The infrasound waves given off by the explosions were detected by 20 monitoring stations designed to detect nuclear weapons testing run by the Comprehensive Test Ban Treaty Organization (CTBTO) Preparatory Commission, including the distant Antarctic station, some 15,000 kilometres (9,300 mi) away. The blast of the explosion was large enough to generate infrasound returns, after circling the globe, at distances up to about 85,000 kilometres (53,000 mi). Multiple arrivals involving waves that travelled twice around the globe have been identified. The meteor explosion produced the largest infrasounds ever to be recorded by the CTBTO
CTBTO
infrasound monitoring system, which began recording in 2001,[57][58][59] so great that they reverberated around the world several times, taking over a day to dissipate.[60] Additional scientific analysis of US military infrasound data was aided by an agreement reached with US authorities to allow its use by civilian scientists, implemented only about a month before the Chelyabinsk meteor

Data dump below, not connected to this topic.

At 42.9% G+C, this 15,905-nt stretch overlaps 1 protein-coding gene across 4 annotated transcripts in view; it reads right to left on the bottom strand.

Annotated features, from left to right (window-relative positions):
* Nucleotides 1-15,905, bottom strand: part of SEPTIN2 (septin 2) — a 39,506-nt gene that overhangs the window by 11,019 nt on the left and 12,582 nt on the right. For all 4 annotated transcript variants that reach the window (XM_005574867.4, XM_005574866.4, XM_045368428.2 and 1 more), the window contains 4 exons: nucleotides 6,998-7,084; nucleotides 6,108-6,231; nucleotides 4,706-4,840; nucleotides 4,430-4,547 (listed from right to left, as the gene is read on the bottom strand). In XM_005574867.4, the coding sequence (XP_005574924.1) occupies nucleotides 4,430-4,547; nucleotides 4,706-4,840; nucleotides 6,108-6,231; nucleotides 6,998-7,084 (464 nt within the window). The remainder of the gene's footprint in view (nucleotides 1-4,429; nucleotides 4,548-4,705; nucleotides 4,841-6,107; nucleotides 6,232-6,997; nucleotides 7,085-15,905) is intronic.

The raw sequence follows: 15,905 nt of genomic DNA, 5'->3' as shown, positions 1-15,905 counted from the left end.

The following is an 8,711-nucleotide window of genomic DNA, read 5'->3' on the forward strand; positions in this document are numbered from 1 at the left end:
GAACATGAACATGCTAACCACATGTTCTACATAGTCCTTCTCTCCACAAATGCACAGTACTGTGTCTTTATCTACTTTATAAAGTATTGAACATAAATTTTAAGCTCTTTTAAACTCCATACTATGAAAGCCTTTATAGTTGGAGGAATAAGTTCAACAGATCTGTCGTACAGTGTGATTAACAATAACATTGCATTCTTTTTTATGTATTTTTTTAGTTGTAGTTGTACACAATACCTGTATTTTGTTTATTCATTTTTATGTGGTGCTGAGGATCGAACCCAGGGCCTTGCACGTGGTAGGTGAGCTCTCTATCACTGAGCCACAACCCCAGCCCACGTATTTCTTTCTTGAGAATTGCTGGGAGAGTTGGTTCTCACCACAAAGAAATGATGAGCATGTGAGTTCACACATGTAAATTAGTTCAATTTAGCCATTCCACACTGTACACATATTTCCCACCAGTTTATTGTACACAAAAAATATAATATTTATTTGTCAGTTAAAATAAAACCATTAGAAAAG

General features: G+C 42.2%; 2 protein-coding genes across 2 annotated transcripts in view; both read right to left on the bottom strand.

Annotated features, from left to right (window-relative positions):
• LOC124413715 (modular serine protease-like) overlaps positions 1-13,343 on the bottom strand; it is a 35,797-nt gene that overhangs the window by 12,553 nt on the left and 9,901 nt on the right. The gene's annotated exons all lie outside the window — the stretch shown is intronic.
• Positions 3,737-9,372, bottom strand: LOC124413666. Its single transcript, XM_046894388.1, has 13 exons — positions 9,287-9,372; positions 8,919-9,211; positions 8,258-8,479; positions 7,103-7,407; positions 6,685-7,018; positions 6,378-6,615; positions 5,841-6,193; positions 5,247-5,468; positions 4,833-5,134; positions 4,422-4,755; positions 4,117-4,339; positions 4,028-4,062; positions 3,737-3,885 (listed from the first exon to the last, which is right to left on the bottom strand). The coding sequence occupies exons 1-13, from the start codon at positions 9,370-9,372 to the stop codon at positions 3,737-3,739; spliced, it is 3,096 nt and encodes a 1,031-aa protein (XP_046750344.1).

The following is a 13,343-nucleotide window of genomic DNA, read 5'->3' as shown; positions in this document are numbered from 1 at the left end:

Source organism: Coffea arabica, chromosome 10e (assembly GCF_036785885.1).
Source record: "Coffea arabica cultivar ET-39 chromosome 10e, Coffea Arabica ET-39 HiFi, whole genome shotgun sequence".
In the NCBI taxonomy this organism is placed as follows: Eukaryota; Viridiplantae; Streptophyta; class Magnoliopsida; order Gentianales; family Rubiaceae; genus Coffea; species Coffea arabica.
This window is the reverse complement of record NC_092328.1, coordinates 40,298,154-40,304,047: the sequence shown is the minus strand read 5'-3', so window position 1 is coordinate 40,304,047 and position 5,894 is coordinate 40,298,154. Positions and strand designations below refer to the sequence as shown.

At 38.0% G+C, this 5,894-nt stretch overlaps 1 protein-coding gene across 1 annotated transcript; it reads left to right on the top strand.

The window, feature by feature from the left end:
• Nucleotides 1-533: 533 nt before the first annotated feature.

Chelyabinsk meteor
event.[18][60]

A full view of the smoke trail with the bulbous section corresponding to a mushroom cloud's cap.

A preliminary estimate of the explosive energy by Astronomer Boris Shustov, director of the Russian Academy of Sciences
Russian Academy of Sciences
Institute of Astronomy, was 200 kilotonnes of TNT (840 TJ),[61] another using empirical period-yield scaling relations and the infrasound records, by Peter Brown of the University of Western Ontario